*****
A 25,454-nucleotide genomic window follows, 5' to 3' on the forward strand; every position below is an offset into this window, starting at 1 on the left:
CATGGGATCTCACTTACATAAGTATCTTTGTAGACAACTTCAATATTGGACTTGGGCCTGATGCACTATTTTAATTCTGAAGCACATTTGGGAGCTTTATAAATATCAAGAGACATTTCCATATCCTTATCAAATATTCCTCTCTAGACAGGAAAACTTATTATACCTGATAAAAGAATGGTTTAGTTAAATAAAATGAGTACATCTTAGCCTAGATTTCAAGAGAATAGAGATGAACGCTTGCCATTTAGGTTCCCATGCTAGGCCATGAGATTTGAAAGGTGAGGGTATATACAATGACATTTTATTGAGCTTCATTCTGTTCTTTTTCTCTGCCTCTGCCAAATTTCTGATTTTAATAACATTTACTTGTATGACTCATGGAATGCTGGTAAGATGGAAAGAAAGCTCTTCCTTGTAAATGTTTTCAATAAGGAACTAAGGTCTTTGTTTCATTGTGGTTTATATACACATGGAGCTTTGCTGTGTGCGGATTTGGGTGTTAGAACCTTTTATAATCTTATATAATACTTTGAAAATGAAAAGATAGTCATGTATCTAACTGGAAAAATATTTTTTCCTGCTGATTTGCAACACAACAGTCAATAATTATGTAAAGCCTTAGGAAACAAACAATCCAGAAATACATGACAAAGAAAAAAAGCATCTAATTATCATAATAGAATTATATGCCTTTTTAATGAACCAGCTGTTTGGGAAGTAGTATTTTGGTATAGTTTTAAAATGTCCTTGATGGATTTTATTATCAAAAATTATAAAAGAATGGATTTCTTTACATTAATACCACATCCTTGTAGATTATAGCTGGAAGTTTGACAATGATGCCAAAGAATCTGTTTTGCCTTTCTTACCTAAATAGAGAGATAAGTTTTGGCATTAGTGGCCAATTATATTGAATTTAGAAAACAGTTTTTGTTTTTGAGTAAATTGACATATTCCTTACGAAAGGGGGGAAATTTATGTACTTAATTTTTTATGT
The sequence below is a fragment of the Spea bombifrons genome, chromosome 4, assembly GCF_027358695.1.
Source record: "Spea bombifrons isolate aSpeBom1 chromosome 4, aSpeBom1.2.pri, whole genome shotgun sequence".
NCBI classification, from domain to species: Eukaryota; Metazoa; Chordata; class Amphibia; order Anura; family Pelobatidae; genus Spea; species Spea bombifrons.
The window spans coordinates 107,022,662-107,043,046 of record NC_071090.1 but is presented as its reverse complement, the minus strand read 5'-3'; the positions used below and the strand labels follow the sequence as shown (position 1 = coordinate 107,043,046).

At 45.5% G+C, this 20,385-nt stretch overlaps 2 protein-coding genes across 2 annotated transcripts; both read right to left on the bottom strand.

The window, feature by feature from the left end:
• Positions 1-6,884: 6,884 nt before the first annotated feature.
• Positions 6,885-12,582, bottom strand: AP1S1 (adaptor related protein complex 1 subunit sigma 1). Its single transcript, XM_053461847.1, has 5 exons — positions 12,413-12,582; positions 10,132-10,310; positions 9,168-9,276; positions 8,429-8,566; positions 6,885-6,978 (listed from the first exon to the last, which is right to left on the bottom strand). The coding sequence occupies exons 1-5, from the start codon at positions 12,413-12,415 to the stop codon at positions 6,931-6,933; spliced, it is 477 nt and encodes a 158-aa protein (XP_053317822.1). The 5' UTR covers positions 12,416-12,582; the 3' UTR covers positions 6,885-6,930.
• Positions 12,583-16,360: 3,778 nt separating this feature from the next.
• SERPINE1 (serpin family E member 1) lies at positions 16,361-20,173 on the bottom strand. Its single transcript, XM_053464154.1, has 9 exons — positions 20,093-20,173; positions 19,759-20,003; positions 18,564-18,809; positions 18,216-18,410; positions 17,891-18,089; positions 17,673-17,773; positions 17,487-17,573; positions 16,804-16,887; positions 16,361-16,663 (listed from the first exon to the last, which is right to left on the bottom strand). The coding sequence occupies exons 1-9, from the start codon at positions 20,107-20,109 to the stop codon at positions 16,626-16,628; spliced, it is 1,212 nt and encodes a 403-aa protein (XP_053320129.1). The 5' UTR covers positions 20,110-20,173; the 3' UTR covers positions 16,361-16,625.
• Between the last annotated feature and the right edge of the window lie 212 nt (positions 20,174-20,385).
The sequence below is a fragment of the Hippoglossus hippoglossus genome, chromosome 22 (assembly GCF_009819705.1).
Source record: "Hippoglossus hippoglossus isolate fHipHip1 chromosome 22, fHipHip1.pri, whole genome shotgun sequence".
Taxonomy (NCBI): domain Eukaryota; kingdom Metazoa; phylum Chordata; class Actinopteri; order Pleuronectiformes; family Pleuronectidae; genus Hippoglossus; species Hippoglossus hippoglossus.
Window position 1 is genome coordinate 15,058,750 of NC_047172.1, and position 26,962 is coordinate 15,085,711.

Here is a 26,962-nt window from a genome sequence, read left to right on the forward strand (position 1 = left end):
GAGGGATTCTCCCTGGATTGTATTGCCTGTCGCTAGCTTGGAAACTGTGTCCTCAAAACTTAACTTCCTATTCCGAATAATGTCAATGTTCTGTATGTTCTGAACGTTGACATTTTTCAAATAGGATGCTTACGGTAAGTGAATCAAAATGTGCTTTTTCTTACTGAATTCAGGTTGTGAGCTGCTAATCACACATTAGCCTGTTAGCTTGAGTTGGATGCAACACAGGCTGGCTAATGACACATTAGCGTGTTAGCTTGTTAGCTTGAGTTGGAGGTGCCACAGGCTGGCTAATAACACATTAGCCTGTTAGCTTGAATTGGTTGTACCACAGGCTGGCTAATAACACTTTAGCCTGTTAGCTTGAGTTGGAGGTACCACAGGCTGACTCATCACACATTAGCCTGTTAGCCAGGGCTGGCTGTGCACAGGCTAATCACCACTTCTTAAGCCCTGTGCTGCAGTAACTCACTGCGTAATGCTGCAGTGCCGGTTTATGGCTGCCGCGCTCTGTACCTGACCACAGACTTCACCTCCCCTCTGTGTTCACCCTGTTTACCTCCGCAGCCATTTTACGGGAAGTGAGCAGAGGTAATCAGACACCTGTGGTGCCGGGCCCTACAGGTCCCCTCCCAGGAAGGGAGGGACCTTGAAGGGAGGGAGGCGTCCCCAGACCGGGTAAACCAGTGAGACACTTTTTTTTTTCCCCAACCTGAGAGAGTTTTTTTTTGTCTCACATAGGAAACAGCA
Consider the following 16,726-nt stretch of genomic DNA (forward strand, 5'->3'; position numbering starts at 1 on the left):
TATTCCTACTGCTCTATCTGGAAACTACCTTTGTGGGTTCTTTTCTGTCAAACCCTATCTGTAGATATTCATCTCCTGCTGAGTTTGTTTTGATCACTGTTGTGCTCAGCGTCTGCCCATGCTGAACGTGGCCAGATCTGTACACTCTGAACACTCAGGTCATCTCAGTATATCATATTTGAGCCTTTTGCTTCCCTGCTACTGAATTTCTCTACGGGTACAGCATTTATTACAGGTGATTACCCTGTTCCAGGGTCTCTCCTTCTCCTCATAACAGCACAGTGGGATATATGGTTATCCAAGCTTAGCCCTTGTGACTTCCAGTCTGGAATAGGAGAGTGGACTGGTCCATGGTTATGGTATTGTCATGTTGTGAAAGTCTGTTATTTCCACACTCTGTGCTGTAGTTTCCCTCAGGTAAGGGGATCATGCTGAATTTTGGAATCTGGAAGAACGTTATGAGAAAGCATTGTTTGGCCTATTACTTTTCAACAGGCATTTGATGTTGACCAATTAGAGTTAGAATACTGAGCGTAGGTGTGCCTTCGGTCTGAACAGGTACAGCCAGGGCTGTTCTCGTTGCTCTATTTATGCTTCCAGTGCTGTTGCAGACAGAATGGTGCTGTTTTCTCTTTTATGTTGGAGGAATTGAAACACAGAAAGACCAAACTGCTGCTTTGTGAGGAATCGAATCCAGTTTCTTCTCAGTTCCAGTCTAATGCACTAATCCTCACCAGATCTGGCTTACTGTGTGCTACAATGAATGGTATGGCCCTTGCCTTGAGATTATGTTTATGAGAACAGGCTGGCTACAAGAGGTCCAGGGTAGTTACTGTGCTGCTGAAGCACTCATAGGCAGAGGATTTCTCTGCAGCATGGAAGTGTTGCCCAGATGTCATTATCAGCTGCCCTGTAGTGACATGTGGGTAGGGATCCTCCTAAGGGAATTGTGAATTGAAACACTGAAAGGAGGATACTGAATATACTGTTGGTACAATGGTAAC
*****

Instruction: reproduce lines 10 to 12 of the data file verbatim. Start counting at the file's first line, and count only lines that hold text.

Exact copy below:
• Positions 6,885-12,582, bottom strand: AP1S1 (adaptor related protein complex 1 subunit sigma 1). Its single transcript, XM_053461847.1, has 5 exons — positions 12,413-12,582; positions 10,132-10,310; positions 9,168-9,276; positions 8,429-8,566; positions 6,885-6,978 (listed from the first exon to the last, which is right to left on the bottom strand). The coding sequence occupies exons 1-5, from the start codon at positions 12,413-12,415 to the stop codon at positions 6,931-6,933; spliced, it is 477 nt and encodes a 158-aa protein (XP_053317822.1). The 5' UTR covers positions 12,416-12,582; the 3' UTR covers positions 6,885-6,930.
• Positions 12,583-16,360: 3,778 nt separating this feature from the next.
• SERPINE1 (serpin family E member 1) lies at positions 16,361-20,173 on the bottom strand. Its single transcript, XM_053464154.1, has 9 exons — positions 20,093-20,173; positions 19,759-20,003; positions 18,564-18,809; positions 18,216-18,410; positions 17,891-18,089; positions 17,673-17,773; positions 17,487-17,573; positions 16,804-16,887; positions 16,361-16,663 (listed from the first exon to the last, which is right to left on the bottom strand). The coding sequence occupies exons 1-9, from the start codon at positions 20,107-20,109 to the stop codon at positions 16,626-16,628; spliced, it is 1,212 nt and encodes a 403-aa protein (XP_053320129.1). The 5' UTR covers positions 20,110-20,173; the 3' UTR covers positions 16,361-16,625.